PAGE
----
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The second season of Matt Damon and Ben Affleck's movie making reality series goes a different route when it's two professionals realizing their vision on screen instead of just one: writer and director.

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Nominated for 4 Primetime Emmys. Another 3 nominations. See more awards »

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Cast

Series cast summary:
...
 Himself (33 episodes, 2001-2005)
...
 Himself (20 episodes, 2001-2003)
...
 Himself (15 episodes, 2001-2015)
...
 Himself (15 episodes, 2001-2015)
...
 Himself (14 episodes, 2001-2015)
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Storyline

The second season of Matt Damon and Ben Affleck's movie making reality series goes a different route when it's two professionals realizing their vision on screen instead of just one: writer and director.

Plot Summary | Add Synopsis

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One writer. Two directors. One dream. See more »

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Reality-TV

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2 December 2001 (USA)  »

Also Known As:

Project Greenlight 2  »

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$1,000,000 (estimated)
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1.78 : 1
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Trivia

Although the TV series aired on HBO, the final movie aired on Starz. See more »

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Referenced in No Questions Asked (2014) See more »

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User Reviews

A director nobody believes in, a script few understood and a genre critics look down on - this is great cheer-the-underdogs TV
14 May 2005 | by (www.liquidcelluloid.blog.com) – See all my reviews

Network: Bravo; Genre: Documentary, reality; Content Rating: TV-14 (for language); Available: on DVD; Classification: Contemporary (star range: 1 - 4);

Season Reviewed: Season 3 ("Feast")

After an internet contest where aspiring writers and directors submit their work, producers Matt Damon, Ben Affleck and Chris Moore choose from this well of untapped talent to give someone their big break in the film business. Real documentary cameras follow the making of the movie from pre-production and scraping of finances to dealing with tight schedules and difficult actors in production to the post-production editing and screenings. The thrills and the monotony. "Project Greenlight" is back. The movie this season: "Feast", a self-referential monster movie which the enthusiastically wound-up half of the scriptwriting team, Marcus Dunstan, frighteningly describes as "Evil Dead meets Die Hard".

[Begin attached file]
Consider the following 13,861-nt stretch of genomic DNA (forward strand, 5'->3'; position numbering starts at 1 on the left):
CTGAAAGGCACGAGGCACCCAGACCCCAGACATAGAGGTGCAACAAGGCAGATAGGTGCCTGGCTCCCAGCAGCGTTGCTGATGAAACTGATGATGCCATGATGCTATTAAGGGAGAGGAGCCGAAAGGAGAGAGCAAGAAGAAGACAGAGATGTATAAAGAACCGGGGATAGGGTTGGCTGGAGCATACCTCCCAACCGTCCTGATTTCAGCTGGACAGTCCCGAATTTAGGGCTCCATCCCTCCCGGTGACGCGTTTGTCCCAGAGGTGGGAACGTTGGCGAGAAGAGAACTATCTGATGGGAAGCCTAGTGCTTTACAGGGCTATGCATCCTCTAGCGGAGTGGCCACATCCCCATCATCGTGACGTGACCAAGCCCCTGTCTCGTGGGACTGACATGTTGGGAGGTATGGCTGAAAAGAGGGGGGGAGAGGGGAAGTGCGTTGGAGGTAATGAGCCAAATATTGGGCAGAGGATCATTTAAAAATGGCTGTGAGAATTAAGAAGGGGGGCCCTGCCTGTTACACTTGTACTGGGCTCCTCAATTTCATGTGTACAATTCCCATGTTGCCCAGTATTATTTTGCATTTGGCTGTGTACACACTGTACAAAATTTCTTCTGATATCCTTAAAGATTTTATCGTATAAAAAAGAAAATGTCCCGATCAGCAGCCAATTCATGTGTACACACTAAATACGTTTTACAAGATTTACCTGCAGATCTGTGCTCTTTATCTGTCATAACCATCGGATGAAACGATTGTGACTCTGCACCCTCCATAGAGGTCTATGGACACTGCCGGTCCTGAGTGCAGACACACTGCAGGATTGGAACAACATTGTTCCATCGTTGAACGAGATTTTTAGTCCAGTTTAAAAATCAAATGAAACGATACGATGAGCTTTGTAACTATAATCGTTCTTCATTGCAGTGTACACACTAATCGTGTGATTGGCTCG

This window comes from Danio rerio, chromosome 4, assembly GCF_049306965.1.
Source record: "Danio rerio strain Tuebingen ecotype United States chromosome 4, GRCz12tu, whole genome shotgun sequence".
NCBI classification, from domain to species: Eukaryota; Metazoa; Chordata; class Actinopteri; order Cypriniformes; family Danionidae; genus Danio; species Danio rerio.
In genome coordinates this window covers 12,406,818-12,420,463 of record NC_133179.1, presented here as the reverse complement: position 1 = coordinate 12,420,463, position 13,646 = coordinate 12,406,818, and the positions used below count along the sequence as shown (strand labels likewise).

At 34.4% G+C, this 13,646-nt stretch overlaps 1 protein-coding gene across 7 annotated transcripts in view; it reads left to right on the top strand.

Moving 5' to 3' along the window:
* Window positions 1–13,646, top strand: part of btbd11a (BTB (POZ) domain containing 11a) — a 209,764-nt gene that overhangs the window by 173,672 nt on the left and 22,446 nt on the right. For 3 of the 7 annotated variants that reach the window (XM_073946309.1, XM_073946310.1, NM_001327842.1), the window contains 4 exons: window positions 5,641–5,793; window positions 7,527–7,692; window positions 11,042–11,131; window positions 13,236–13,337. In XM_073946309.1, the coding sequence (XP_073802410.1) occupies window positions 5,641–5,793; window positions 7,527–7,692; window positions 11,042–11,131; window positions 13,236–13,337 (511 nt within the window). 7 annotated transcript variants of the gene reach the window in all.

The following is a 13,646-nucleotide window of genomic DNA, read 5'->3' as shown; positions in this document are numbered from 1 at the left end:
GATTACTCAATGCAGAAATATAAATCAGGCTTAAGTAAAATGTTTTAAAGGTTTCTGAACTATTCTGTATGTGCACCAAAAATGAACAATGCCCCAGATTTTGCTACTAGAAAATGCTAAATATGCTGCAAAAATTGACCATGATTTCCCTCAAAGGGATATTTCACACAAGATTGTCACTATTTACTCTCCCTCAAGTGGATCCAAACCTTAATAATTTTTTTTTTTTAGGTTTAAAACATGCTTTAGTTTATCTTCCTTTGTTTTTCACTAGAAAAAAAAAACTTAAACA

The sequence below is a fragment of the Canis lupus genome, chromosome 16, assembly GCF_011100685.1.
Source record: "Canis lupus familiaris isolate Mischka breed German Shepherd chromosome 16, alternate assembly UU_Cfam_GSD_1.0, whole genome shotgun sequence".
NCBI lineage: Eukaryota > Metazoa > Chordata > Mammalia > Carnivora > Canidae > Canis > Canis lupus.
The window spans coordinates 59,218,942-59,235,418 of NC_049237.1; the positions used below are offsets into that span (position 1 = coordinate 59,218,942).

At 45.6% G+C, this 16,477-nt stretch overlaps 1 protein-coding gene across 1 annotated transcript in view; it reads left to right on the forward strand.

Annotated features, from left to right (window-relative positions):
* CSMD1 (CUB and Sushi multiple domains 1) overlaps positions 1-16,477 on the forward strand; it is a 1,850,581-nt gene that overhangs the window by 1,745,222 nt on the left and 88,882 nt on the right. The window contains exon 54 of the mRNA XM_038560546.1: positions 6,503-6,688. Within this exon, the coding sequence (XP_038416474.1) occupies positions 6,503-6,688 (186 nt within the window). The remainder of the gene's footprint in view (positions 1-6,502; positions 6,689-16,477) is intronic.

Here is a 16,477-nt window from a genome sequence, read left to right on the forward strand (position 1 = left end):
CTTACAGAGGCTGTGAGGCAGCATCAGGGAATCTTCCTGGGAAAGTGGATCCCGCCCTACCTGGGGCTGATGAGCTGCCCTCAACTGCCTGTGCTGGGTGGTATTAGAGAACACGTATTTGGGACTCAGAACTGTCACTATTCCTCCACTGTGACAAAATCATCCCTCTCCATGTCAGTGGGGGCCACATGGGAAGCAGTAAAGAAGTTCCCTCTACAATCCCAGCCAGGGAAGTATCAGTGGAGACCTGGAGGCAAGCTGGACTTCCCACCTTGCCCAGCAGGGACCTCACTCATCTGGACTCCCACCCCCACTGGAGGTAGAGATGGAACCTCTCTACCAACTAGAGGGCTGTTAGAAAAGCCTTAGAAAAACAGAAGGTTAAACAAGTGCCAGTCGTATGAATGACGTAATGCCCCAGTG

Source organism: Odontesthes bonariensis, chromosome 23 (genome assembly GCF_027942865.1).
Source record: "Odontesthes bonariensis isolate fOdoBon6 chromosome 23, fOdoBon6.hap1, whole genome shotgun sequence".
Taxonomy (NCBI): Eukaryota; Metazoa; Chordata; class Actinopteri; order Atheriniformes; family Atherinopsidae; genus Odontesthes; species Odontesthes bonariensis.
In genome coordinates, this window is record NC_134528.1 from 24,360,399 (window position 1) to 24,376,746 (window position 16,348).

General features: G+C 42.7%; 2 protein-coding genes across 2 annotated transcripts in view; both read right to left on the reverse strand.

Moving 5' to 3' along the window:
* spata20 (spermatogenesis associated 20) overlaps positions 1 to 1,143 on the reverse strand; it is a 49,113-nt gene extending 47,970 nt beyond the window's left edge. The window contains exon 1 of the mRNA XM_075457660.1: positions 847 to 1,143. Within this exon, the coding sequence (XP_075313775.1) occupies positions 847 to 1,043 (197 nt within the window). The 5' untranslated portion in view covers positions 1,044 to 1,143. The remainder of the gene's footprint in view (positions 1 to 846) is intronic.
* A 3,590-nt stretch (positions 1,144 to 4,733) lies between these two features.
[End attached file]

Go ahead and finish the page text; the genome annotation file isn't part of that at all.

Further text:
A lot has changed for season 3. With the "Greenlight" movies not making any money it has shifted into survival mode this time choosing to make a marketable crowd-pleaser people might actually see. For this entry Miramax has moved the show from HBO to basic cable's Bravo where the obscenities are blanked out and a wider audience can see it. The most compelling element in this "Greenlight" is that it puts our novice filmmakers in the studio system where we watch them deal with all the concessions they must make to please the studio executives.

It is healthy to be suspect of any "reality" show, but once you get past the set-up (clearly set in place here to give them an uphill battle and stir up some drama), "Greenlight" feels like the real deal. Serious, classy and seemingly authentic. It floored me how much access we are given to the inner workings of Dimension and Miramax (on the verge of a divorce with it's parent company Disney, which by the way should give the anti-Disney fanatics out there something less to complain about). Bob Weinstein doesn't make an appearance but we hear a lot about him and the office politics of the studio - much of it not exactly flattering. That Miramax was actually allowing themselves and their movies to be opened up and shown like this is refreshing. It requires a real trust in the intelligence of their audience you never see on TV.